U.S. companies may have a great deal to gain from expanding global trade into Canada. Understanding and meeting expectations on all business and cultural fronts will help to ensure a profitable and positive relationship for both U.S. businesses and their Canadian colleagues.
Debra Donston-Miller is a veteran journalist, specializing in IT, business, career and education content. Formerly editor of eWEEK magazine and content director of eWEEK Labs, Donston-Miller currently develops content and content strategy for multiple organizations.
1. “Canada,” Office of the United States Trade Representative; https://ustr.gov/countries-regions/americas/canada
2. “Overseas Business Risk: Canada,” Gov.UK; https://www.gov.uk/government/publications/overseas-business-risk-canada/overseas-business-risk-canada
3. “Investment Canada Act,” Government of Canada; https://www.ic.gc.ca/eic/site/ica-lic.nsf/eng/home
4. Doing Business in Canada: An Introduction to the Legal Aspects of Investing and Establishing a Business in Canada, Borden Ladner Gervais; http://blg.com/en/News-And-Publications/Documents/Doing_Business_in_Canada.pdf
5. “Registering Your Business,” Canada Business Network; https://canadabusiness.ca/government/registering-your-business/
6. “Branch vs. Subsidiary, Which Is Right for You,” Miller Thomson, http://www.millerthomson.com/en/blog/carrying-on-business-in-canada-for-non/branch-vs-subsidiary-which-is-right-for-you/
7. Doing Business in Canada: An Introduction to the Legal Aspects of Investing and Establishing a Business in Canada, Borden Ladner Gervais; http://blg.com/en/News-And-Publications/Documents/Doing_Business_in_Canada.pdf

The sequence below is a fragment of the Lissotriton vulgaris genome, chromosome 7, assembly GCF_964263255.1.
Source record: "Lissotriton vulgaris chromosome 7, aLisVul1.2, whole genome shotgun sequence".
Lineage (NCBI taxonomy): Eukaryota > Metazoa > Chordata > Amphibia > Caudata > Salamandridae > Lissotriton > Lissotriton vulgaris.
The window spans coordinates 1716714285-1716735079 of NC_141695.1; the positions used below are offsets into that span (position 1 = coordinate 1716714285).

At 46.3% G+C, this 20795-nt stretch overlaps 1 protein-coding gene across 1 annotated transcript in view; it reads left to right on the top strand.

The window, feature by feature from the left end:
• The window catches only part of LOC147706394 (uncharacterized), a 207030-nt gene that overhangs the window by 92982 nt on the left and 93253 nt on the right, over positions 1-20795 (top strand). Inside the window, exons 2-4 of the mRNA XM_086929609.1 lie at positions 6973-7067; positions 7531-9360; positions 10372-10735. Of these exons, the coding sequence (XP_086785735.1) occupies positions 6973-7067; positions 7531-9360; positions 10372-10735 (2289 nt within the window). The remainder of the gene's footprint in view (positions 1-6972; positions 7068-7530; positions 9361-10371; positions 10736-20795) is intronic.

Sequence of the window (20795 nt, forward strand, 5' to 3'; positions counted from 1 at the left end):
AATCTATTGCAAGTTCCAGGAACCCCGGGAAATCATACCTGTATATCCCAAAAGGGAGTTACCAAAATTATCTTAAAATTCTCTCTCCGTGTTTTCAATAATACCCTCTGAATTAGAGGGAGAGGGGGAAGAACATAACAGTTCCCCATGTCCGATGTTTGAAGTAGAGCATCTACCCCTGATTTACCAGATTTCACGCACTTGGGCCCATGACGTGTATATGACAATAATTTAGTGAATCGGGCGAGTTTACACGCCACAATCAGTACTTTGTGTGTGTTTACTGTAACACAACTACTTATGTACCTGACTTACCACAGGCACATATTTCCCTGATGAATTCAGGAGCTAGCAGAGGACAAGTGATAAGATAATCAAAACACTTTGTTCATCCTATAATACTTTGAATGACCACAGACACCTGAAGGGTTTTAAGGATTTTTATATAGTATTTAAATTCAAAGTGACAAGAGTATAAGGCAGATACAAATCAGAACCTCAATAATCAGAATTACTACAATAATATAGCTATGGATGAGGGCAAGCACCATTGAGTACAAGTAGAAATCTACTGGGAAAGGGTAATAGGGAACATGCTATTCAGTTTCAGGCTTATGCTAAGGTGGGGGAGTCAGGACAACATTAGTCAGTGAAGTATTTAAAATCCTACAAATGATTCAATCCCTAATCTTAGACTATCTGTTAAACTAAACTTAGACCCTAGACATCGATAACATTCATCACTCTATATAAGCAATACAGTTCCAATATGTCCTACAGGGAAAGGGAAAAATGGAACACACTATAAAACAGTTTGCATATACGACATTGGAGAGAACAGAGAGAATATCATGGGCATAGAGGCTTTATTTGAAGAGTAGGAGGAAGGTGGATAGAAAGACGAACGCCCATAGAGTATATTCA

9. “Branch vs. Subsidiary, Which Is Right for You,” Miller Thomson; http://www.millerthomson.com/en/blog/carrying-on-business-in-canada-for-non/branch-vs-subsidiary-which-is-right-for-you/
10. Doing Business in Canada: An Introduction to the Legal Aspects of Investing and Establishing a Business in Canada, Borden Ladner Gervais; http://blg.com/en/News-And-Publications/Documents/Doing_Business_in_Canada.pdf
11. “Branch vs. Subsidiary, Which Is Right for You,” Miller Thomson; http://www.millerthomson.com/en/blog/carrying-on-business-in-canada-for-non/branch-vs-subsidiary-which-is-right-for-you/
12. “Provinces and Territories of Canada,” Wikipedia; https://en.wikipedia.org/wiki/Provinces_and_territories_of_Canada
13. “Doing Business in Canada,” Expat Arrivals; http://www.expatarrivals.com/canada/doing-business-in-canada
17. “Doing Business in Canada,” Today Translations; https://www.todaytranslations.com/doing-business-in-canada